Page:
8 bells and all’s well

I’m a geek. This should surprise noone reading this. I’m also a nut for all things nautical. After watching a movie with a phantom ship and it’s bell, I came up with the idea of having my computer alert me every hour, with a bell. Basically a reminder to get up every now and again and move, so I don’t end up with more back issues. Simple enough, add a cron entry of

0 * * * * /usr/bin/play /home/vulpine/.wavs/Dagon-Bell.wav

Simple…but not historically accurate. Traditionally, a bell was rung every half hour in a watch, up to 8 times. Watches started at midnight, and ran 4 hours. So if you started at midnight, and heard 5 bells, you’d know it was 2:30am and you still had 90 min to go. Simple enough

So I started pondering how I could write a script to do this…and after a few minutes of pondering counts and calls and such, I went for the not so elegant, but easy process of writing 8 seperate crontab entries, one for each bell count. So it looks as such.

30 0,4,8,12,16,20 * * * /usr/bin/mplayer -loop 1 /home/vulpine/.wavs/Dagon-Bell.wav
00 1,5,9,13,17,21 * * * /usr/bin/mplayer -loop 2 /home/vulpine/.wavs/Dagon-Bell.wav
30 1,5,9,13,17,21 * * * /usr/bin/mplayer -loop 3 /home/vulpine/.wavs/Dagon-Bell.wav
00 2,6,10,14,18,22 * * * /usr/bin/mplayer -loop 4 /home/vulpine/.wavs/Dagon-Bell.wav
30 2,6,10,14,18,22 * * * /usr/bin/mplayer -loop 5 /home/vulpine/.wavs/Dagon-Bell.wav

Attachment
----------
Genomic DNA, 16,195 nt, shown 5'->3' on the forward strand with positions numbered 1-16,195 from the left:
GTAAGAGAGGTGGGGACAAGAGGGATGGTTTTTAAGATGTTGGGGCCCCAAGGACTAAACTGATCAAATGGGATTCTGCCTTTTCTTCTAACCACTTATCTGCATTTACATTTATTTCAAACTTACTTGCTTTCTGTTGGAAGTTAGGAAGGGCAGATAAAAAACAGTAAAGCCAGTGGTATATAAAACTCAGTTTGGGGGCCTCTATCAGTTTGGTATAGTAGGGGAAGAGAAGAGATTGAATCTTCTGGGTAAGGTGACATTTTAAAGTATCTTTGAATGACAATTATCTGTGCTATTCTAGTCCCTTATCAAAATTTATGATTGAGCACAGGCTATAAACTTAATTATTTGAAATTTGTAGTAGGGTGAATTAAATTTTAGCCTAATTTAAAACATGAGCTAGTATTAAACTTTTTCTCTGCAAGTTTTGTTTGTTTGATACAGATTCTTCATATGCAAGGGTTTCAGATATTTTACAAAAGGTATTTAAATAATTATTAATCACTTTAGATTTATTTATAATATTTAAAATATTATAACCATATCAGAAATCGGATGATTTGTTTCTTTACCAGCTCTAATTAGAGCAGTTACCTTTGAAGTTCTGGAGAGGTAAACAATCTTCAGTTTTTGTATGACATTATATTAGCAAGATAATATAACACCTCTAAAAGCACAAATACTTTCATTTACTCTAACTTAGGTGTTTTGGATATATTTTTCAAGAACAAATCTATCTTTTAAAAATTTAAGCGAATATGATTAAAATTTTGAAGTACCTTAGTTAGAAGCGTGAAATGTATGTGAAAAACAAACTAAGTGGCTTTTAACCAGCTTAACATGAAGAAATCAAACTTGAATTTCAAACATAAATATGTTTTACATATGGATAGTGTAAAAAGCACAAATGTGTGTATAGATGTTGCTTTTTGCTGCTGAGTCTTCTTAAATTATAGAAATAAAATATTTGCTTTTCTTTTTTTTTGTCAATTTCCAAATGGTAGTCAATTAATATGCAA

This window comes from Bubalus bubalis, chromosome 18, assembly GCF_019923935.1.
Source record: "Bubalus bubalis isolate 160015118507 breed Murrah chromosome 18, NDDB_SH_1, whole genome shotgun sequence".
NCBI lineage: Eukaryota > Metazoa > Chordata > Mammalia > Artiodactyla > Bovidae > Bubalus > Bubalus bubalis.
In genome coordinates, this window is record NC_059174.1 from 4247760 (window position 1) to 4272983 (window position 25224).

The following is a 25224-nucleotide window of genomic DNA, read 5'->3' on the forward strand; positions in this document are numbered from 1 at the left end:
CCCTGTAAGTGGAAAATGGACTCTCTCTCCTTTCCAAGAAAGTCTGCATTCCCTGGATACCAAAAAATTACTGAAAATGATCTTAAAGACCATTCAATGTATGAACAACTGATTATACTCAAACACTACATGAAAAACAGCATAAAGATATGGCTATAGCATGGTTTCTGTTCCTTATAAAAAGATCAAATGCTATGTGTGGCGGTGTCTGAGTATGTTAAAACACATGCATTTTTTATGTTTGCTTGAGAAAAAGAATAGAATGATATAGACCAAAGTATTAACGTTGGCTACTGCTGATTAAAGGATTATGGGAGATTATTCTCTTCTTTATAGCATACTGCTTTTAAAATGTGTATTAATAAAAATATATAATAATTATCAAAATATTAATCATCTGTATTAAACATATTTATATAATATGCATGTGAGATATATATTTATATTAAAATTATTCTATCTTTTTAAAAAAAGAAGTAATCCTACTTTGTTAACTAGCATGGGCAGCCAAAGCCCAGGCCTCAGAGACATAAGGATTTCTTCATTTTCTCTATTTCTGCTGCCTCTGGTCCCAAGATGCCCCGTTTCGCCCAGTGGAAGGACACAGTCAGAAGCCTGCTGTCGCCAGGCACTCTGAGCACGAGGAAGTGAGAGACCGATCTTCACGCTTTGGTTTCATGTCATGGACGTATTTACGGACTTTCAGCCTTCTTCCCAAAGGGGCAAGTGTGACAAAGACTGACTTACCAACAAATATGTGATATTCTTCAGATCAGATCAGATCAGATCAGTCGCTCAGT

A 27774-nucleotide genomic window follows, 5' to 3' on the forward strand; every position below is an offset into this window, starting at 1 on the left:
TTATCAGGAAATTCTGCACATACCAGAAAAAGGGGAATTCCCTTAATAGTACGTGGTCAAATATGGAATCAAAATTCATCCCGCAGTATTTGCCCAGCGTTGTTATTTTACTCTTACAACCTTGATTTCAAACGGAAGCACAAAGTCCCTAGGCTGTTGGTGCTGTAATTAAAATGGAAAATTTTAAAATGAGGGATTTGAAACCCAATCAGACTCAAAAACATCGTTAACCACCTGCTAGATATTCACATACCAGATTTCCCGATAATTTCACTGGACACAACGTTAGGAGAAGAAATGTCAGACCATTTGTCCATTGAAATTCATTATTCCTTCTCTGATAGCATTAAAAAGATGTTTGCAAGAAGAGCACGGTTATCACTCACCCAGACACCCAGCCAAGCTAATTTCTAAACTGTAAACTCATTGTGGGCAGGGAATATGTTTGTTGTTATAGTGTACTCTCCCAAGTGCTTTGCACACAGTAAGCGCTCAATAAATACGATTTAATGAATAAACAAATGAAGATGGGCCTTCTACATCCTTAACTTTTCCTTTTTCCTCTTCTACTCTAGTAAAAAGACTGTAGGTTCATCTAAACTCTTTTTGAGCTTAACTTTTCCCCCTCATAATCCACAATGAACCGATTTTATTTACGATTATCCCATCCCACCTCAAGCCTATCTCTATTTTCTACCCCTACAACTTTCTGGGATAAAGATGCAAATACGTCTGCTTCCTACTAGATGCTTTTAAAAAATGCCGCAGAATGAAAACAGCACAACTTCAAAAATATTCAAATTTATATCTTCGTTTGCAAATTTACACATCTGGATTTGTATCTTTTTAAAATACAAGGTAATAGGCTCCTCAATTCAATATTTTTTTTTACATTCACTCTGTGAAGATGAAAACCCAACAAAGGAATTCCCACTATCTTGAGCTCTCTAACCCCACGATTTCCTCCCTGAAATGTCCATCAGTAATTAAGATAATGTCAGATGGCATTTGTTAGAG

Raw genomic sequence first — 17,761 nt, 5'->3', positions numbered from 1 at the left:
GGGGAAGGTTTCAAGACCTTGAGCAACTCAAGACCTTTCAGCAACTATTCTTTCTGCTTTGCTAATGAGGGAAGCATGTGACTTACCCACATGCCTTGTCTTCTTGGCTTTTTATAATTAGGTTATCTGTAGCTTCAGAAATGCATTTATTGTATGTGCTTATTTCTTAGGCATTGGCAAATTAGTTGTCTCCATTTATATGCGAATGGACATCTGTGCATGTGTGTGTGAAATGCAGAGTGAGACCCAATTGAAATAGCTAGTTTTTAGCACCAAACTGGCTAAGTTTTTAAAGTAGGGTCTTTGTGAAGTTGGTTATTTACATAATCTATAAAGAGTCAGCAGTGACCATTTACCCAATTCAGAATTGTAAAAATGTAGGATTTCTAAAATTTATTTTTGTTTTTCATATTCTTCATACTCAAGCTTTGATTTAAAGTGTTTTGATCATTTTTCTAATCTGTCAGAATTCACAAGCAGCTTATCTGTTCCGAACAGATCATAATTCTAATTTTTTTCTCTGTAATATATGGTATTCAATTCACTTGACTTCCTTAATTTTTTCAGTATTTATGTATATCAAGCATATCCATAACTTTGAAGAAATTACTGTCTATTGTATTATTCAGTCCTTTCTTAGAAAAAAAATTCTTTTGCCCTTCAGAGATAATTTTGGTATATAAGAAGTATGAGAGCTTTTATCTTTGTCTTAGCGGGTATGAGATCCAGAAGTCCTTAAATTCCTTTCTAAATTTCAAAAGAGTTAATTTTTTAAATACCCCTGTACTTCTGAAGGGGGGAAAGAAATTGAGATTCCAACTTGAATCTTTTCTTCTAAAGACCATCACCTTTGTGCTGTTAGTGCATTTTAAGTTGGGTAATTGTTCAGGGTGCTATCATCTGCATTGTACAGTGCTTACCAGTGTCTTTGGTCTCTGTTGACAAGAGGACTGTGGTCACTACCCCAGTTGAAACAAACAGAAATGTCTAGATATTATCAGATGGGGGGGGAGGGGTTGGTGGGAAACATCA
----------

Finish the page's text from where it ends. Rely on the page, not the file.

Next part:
00 3,7,11,15,19,23 * * * /usr/bin/mplayer -loop 6 /home/vulpine/.wavs/Dagon-Bell.wav
30 3,7,11,15,19,23 * * * /usr/bin/mplayer -loop 7 /home/vulpine/.wavs/Dagon-Bell.wav
00 0,4,8,12,16,20 * * * /usr/bin/mplayer -loop 8 /home/vulpine/.wavs/Dagon-Bell.wav

I used mplayer over play or other apps because it was the easiest to find a command to play X repeates (the -loop). The cron times match up with when each bell set would ring, so 8 lines and about 3 min vs Cthulhu knows how long to write a single script that was called every 30 min, and kept a self count. Given my druthers, and my career of writing these kind of kludges because I had some crazy file foo dumped on my desk, and I didn’t want to manually tweak the data, I prefer the 3 min kludge.

If you’re bored, and want your computer to be all Age of Sail, all need is the above crontab entries (modified for your home directory path, and if mplayer is located somewhere else in your directory structure), the bell sound (there’s a ton of free ones out there, the one I use can be grabbed here), and well a Unix based install with mplayer installed. Mac users, this probably will work for you, though you may need some other player program. Windows users, sorry…while it shouldn’t be hard to replicate this, I have no clue off the top of my head. Good luck?

If you don’t have your bells and watches memorized, here’s a handy guide.

Time as marked by the bells

Mid Morning Forenoon Afternoon Dogs First
0030 – 1 bell 0430 – 1 bell 0830 – 1 bell 1230 – 1 bell 1630 – 1 bell 2030 – 1 bell
0100 – 2 bells 0500 – 2 bells 0900 – 2 bells 1300 – 2 bells 1700 – 2 bells 2100 – 2 bells
0130 – 3 bells 0530 – 3 bells 0930 – 3 bells 1330 – 3 bells 1730 – 3 bells 2130 – 3 bells
0200 – 4 bells 0600 – 4 bells 1000 – 4 bells 1400 – 4 bells 1800 – 4 bells 2200 – 4 bells
0230 – 5 bells 0630 – 5 bells 1030 – 5 bells 1430 – 5 bells 1830 – 5 bells 2230 – 5 bells
0300 – 6 bells 0700 – 6 bells 1100 – 6 bells 1500 – 6 bells 1900 – 6 bells 2300 – 6 bells
0330 – 7 bells 0730 – 7 bells 1130 – 7 bells 1530 – 7 bells 1930 – 7 bells 2330 – 7 bells
0400 – 8 bells** 0800 – 8 bells 1200 – 8 bells 1600 – 8 bells 2000 – 8 bells 2400 – 8 bells
(Guide cheerfully commandeered from the US Navy website, original site is at http://www.navy.mil/navydata/questions/bells.html)

So that’s how I’ve spent a bit of New Year’s Day. Let me know how it works for you, or if you have questions, or you spot a glaring bug. Ciao.

Leave a Reply